Book Review: Lost & Found

Lost & FoundMy daughter has been taking my ipad, meaning I haven’t had a chance to do much reading (since most of it is digital these days). I picked up a copy of Lost & Found by Brooke Davis in my local Big W and read it at the beach over the weekend. The review:

Seven year old Millie Bird has been abandoned by her mum in a department store. She sneaks to the cafeteria where she makes friends with eighty-seven year old Karl the Touch Typist. When Millie is found under the underwear rack by the department store workers, Karl creates a diversion so she can escape. She returns home to find it empty, and the eighty-two year old woman across the street, Agatha Pantha, watching her. Agatha gives up her self-imposed life as a hermit to help the little girl travel to Melbourne in search of her Mum. But Karl has escaped from the old folks home and wants to help Millie too. So the three of them go on an adventure across Australia together. Along the way, Millie learns that old people don’t always know best, and the old couple learn that being old isn’t the same as being dead, and to look for the enjoyment in life, before they lose it.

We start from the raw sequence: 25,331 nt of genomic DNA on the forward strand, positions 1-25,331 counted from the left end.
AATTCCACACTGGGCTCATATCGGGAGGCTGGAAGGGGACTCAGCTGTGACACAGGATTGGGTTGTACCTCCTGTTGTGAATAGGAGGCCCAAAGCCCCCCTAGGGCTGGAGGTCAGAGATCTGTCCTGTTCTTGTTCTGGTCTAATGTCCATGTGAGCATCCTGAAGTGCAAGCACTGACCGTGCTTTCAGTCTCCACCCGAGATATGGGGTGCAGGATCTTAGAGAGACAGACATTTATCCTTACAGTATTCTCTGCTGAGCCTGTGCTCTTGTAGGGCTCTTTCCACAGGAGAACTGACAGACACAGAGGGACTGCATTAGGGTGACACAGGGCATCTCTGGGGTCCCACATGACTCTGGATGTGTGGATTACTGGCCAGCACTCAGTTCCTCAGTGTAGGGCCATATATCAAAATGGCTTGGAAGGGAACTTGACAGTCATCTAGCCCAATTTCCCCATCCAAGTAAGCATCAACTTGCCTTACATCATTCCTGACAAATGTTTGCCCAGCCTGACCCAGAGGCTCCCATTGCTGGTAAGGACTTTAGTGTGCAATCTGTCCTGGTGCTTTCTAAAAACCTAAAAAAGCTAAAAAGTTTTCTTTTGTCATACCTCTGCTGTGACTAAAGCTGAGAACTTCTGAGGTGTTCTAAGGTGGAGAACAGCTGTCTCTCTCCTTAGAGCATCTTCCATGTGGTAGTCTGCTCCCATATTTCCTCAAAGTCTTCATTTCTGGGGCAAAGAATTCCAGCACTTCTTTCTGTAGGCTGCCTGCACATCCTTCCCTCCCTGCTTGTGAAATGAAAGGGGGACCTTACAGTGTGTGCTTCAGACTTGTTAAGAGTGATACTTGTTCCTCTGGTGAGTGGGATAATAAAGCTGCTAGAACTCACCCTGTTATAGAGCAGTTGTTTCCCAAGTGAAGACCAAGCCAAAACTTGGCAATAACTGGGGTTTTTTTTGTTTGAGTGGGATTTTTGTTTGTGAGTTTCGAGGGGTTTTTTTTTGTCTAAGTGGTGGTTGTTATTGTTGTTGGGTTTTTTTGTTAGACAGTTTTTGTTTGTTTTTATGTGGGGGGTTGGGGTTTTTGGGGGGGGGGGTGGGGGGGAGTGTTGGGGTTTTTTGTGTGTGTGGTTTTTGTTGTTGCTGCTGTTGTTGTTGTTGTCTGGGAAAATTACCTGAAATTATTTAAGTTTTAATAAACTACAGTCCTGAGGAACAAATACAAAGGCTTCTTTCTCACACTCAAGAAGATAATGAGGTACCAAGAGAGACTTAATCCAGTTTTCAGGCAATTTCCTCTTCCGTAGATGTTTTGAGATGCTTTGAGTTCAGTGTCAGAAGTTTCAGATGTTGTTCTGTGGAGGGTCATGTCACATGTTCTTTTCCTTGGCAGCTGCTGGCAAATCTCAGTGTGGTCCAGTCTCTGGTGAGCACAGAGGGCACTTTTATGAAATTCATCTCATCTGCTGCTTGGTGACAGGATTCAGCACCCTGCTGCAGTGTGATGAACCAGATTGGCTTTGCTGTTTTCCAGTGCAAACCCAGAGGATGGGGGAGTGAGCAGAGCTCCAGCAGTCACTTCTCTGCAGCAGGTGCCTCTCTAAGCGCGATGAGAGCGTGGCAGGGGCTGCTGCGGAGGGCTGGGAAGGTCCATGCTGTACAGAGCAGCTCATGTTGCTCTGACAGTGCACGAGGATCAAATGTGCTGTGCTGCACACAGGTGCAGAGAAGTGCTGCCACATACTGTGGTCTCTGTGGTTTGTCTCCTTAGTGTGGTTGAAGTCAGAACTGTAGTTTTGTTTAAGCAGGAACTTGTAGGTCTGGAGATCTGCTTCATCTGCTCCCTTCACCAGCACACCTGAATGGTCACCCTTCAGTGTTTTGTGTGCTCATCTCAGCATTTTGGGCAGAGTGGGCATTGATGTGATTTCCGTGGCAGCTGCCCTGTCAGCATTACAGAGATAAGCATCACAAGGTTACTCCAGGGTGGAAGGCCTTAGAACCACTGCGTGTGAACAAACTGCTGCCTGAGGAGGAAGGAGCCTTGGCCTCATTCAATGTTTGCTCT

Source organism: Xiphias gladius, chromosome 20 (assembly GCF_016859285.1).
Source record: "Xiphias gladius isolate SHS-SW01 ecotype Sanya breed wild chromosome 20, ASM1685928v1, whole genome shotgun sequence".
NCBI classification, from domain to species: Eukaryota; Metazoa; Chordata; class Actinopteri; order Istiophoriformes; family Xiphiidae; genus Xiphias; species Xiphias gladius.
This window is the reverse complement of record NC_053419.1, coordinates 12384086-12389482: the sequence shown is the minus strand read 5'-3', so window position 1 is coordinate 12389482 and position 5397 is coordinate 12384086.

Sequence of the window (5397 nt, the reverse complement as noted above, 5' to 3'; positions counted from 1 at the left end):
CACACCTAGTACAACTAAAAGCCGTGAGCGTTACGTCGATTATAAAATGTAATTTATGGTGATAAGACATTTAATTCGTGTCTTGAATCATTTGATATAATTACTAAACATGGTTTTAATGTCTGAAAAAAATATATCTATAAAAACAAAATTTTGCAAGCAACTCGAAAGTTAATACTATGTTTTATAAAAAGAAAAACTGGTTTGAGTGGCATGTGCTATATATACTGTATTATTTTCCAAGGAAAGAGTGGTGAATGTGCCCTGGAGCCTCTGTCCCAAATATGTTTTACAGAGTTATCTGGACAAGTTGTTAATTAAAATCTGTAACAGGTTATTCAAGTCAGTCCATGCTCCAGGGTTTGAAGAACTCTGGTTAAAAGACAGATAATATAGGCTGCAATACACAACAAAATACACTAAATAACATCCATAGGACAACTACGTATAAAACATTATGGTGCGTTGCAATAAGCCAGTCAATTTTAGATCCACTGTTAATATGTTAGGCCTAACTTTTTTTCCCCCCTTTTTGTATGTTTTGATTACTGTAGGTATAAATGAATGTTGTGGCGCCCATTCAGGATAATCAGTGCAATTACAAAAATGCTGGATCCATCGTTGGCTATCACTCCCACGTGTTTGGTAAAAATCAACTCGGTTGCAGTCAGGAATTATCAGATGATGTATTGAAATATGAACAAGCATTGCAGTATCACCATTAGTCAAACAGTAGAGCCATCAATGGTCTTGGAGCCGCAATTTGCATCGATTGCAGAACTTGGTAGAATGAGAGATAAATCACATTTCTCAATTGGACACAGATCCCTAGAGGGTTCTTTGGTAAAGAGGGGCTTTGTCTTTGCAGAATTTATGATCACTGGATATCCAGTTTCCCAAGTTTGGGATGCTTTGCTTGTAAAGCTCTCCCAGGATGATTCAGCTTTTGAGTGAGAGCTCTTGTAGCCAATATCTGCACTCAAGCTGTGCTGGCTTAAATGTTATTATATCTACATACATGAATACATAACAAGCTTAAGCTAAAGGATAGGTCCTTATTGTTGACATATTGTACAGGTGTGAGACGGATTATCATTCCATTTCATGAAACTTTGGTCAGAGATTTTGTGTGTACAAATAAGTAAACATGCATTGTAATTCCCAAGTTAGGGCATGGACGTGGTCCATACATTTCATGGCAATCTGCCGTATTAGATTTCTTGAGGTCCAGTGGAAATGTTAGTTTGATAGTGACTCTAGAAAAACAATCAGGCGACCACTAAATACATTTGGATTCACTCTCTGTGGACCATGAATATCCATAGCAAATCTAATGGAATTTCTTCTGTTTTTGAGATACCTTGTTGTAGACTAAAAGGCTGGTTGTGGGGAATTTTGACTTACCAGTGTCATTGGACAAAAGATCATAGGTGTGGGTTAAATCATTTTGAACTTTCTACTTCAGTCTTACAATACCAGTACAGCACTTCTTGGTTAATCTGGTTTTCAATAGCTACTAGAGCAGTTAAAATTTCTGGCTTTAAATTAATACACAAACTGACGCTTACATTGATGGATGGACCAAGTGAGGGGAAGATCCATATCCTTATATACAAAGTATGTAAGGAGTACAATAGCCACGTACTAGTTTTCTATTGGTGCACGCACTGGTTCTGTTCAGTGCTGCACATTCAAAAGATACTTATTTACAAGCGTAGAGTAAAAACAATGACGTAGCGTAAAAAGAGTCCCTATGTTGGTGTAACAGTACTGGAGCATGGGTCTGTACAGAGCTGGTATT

We’re invisible, says Millie.

Yes, says Karl.

They look at each other and smile. They’re actually going to make it.

This book touches on some heavy issues such as grief, abandonment, and growing old. This book is unique in that it has a very young and two very old protagonists. There are plenty of humorous moments throughout Lost & Found that you fall in love with all three of the point of view characters — even Agatha who admits she’s not very nice. I actually found myself laughing out loud at a few of the events that occurred, especially those surrounding Karl. My husband kept asking me what was so funny.

The ending threw me for a loop.

I would have liked to have known exactly how the journey to Melbourne ended. But since the whole book was about death, it seemed only fitting that we learned how each of the main characters died, even if we didn’t get all the details.

My only little quibble with this book was the use of italics for speech. I’m not sure why the decision was made to forgo the traditional use of speech marks, and I hate to say it, but it did bother me.

Italics aside, this was an excellent read and I highly recommend it.

4 Stars